I’m a cartoonist and the associate publisher at 2dcloud. This past year I had a 24 page comic in the anthology The Shirley Jackson Project edited by Rob Clough and published by Ninth Art Press. My first graphic novel, Time Capsule, was published by 2dcloud in 2015. My upcoming graphic novel, Sound of Snow Falling, is being kickstarted as a part of 2dcloud’s Spring 2017 collection.

—Misc. The New York Times gets R. Sikoryak to explain some of the thinking behind his pastiche-target choices in his comics adaptation of the iTunes users agreement.

Joe Cool, the Snoopy persona, is not that far from Steve Jobs. I had to use “Peanuts,” that’s why it’s in the first 10 pages or so, because that was one of the first things I knew I wanted to do. I’ve always been interested in pulling people into comics who might not even be that into comics, but are aware of them: “Oh yeah, I saw that Christmas special with the dog, right?” People might recognize the characters or the general notion of a strip and that sort of pulls them in.

Linda Medley, the creator of Castle Waiting, is in need of financial assistance.

Several years ago I was diagnosed with severe cervical spondylosis as well as carpal tunnel syndrome, and took some time off from creating artwork to rest, and adapt to new modes of working. Although my convalescence took longer than anticipated, I'm currently hard at work on Castle Waiting Volume 3 and hope to have the first 150-page installment ready for publication next year...but I'll need your financial help to be able to continue working on it.

 

Ticket Here

Today on the site, we bring you an interview with the late Jay Lynch by Gary Groth, conducted in the last few months of Lynch's life. It allows a glimpse into a life led in multiple areas of cultures and small publishing, and the kind of knowledge that only a certain kind of cartoonist of a certain generation has access to.

GG: Well, one thing you have said was that when you worked for The Seed, and by the way, was that an anarchist periodical?

JL: It started as such, but it kind of evolved into one of those permission-seeking “legalize marijuana” kind of papers. And that never interested me, that attitude.

GG: Why would that not interest you? I mean, would you not want to see marijuana legalized?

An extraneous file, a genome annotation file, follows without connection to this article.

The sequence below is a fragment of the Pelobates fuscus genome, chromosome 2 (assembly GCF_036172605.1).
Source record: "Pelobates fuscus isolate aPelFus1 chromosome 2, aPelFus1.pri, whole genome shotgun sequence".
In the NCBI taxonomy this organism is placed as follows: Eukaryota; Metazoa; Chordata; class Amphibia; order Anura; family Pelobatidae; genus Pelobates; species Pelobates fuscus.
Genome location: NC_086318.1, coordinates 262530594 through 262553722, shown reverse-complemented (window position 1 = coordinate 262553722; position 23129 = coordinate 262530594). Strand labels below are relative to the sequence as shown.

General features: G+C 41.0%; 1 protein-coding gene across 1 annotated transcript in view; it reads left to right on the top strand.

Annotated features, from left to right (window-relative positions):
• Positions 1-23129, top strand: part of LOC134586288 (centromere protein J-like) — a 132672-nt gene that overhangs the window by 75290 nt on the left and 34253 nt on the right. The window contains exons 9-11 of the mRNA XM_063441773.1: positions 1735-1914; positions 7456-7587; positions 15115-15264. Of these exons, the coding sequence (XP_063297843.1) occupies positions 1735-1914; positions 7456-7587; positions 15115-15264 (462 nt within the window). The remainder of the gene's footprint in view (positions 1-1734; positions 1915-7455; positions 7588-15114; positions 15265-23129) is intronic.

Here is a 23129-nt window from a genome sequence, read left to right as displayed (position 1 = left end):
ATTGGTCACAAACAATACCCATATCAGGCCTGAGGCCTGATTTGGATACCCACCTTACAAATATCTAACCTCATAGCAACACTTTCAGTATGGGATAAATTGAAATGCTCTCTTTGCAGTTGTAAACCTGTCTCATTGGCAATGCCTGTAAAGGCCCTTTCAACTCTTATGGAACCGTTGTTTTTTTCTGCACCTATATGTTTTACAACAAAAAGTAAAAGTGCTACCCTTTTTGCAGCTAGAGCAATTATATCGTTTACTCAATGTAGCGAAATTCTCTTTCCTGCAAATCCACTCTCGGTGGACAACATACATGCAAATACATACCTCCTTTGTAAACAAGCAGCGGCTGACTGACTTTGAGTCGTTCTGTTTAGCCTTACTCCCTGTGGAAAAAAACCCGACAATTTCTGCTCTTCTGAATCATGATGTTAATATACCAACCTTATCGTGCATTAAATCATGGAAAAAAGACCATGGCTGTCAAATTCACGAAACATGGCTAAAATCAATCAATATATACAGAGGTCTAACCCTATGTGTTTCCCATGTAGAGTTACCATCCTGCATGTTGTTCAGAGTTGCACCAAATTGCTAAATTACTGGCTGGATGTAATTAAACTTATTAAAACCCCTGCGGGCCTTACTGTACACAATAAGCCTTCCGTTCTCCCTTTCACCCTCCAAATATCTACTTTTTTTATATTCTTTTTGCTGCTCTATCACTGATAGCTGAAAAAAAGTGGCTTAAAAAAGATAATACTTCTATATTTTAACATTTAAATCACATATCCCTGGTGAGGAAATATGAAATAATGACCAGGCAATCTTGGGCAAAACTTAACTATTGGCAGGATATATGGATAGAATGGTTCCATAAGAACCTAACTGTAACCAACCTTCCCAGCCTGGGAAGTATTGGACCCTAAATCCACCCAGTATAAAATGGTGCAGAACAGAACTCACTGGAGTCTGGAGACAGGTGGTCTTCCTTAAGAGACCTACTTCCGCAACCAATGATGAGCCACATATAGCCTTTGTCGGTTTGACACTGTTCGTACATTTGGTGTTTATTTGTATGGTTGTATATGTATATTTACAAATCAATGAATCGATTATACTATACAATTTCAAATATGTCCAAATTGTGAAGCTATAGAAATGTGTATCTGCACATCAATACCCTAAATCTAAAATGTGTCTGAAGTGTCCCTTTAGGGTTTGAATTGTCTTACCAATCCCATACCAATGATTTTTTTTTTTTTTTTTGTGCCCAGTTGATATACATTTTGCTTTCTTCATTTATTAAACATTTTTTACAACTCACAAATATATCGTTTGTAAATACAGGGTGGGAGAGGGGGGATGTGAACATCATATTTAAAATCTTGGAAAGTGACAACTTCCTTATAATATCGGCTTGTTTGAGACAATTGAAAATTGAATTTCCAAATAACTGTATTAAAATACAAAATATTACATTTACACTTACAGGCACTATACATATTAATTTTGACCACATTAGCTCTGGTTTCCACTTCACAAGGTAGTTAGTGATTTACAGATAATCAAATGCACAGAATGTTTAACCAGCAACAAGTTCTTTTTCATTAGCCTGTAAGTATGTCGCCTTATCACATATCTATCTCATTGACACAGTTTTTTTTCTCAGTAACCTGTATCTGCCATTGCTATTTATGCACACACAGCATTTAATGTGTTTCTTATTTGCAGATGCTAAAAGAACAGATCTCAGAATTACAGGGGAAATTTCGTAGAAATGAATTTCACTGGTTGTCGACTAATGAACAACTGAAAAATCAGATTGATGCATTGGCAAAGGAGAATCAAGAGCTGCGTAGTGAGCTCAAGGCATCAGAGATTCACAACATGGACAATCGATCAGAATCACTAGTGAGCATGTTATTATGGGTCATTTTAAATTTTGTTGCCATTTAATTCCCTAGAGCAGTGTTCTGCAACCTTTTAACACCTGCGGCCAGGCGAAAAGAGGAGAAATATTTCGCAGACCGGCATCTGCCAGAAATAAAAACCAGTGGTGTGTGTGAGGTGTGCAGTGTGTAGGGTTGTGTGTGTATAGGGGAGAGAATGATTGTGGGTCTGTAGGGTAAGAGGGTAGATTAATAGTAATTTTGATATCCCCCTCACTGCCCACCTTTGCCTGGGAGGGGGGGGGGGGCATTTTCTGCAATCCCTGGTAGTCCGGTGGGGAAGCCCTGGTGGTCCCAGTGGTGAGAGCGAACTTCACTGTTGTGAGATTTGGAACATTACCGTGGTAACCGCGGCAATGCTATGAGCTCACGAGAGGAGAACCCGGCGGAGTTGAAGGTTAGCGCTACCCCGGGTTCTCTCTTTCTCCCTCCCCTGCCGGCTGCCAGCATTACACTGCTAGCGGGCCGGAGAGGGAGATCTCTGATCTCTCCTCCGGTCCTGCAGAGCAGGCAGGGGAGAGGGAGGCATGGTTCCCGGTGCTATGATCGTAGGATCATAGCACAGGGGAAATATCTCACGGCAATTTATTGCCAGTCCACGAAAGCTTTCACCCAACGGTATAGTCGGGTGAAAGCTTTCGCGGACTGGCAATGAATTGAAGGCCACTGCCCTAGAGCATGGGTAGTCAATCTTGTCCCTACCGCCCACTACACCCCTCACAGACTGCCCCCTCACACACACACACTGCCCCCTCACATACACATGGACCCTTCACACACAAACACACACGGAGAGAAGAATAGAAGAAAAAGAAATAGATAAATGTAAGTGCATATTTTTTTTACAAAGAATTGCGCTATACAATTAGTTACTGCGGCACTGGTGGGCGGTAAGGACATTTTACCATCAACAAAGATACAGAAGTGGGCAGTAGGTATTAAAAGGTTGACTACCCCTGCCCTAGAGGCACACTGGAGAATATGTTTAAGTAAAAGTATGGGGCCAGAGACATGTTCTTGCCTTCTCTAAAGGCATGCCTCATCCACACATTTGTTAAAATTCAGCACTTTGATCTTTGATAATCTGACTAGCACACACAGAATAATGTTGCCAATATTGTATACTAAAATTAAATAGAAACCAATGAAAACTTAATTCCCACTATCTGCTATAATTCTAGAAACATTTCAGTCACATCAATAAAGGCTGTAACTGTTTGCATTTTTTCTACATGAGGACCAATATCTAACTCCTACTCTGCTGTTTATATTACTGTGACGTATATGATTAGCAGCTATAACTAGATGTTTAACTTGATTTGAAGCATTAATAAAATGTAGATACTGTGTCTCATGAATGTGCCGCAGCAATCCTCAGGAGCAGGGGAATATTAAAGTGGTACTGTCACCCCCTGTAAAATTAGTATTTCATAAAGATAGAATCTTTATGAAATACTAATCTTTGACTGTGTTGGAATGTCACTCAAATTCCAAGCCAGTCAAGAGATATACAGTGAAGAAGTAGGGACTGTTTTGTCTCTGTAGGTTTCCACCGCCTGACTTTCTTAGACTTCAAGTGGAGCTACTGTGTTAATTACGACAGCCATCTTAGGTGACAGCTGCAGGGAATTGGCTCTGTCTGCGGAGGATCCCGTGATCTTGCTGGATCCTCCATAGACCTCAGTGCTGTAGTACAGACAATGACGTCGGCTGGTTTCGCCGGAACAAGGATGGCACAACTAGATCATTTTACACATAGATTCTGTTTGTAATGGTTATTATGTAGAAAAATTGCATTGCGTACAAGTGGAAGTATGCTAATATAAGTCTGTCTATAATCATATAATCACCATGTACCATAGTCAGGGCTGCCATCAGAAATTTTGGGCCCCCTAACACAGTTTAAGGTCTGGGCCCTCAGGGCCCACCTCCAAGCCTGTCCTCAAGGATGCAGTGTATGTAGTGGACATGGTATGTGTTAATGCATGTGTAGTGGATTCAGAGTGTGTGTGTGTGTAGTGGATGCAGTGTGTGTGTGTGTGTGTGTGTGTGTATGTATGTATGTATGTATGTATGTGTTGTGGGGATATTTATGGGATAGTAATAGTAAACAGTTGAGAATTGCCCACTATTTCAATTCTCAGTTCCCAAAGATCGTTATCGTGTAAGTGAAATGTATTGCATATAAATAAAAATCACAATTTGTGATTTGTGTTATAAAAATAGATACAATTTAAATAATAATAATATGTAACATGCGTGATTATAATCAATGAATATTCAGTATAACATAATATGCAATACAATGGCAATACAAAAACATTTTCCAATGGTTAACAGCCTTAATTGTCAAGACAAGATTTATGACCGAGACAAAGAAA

JL: I would. But the way to do it isn’t to beg for it. The way to do it is to just, everybody smoke marijuana and if that happens all of a sudden it will be legal.

GG: So you’re opposed to the strategy.

JL: Yeah. Well, it started as a … There were surrealist papers in Chicago, and it started off as a spinoff of those. But then it evolved into a political thing.

GG: Now I think you mentioned that you ran afoul of their political doctrine, where they rejected work by you because it was not politically pure. Did you experience a lot of that? You said at one point that hippies don’t have a sense of humor.

JL: With The Seed, yeah. Once I ran a cover with a man thinking of a woman wearing a brassiere, a pointy brassiere. And that was sexist to them. But it ran in the Madison-Milwaukee Bugle-Americanas the cover, they printed in. But The Seed lost all of my art and all of Crumb’s art, and when they printed it they’d print it in purple ink, so you couldn’t really reproduce from what they’d printed. It was kind of … If a free press and the free exchange of ideas is the goal, it wasn’t that. It was: “This is sexist. This is not good for the revolution.”

GG: Have you become more sympathetic to that point of view, sexism and racism as unpalatable sources of humor? How do you feel about that?

JL: Well I think what he did wasn’t really racist, but it was a mockery of racism. And I think it’s good what we did, because there was a reverse discrimination type thing going on. When I worked for Renewal [magazine], we ran a — Jerry Farber was the guy’s name — article called “Student as Nigger,” which compared college students protesting against the war to Negroes working within the system during protests in the ’50s. So for the illustration to that I drew a guy that was split in half, and one half was a student wearing a tweed jacket with patches and carrying schoolbooks and having a beard — all the clichés of what was a student then. The other half was a plantation Negro holding a watermelon, and that was the analogy that was in the article. But even the editor of Renewal at the time made me change the whole watermelon-carrying half to a Negro with a black suit on, like Sidney Poitier. So there was a taboo, but it meant that all black people had to be Sidney Poitier. Like there was a big outcry against Amos ’n’ Andy, but really Amos ’n’ Andy is just The Honeymooners but they’re black. It’s not like the janitor Lightnin’ represents all characters in the thing, any more than Ed Norton represents all white men. So as a reaction to the overly sensitive depiction of blacks in the liberal media, I think that’s what I did and that’s what Angelfood McSpade kind of was.

Elsewhere:

Here's more Jay Lynch.

Historian (and author of Lynch's TCJ obituary) Patrick Rosenkranz:

A lengthy clip related to his fanzine collaborator, Don Doehler: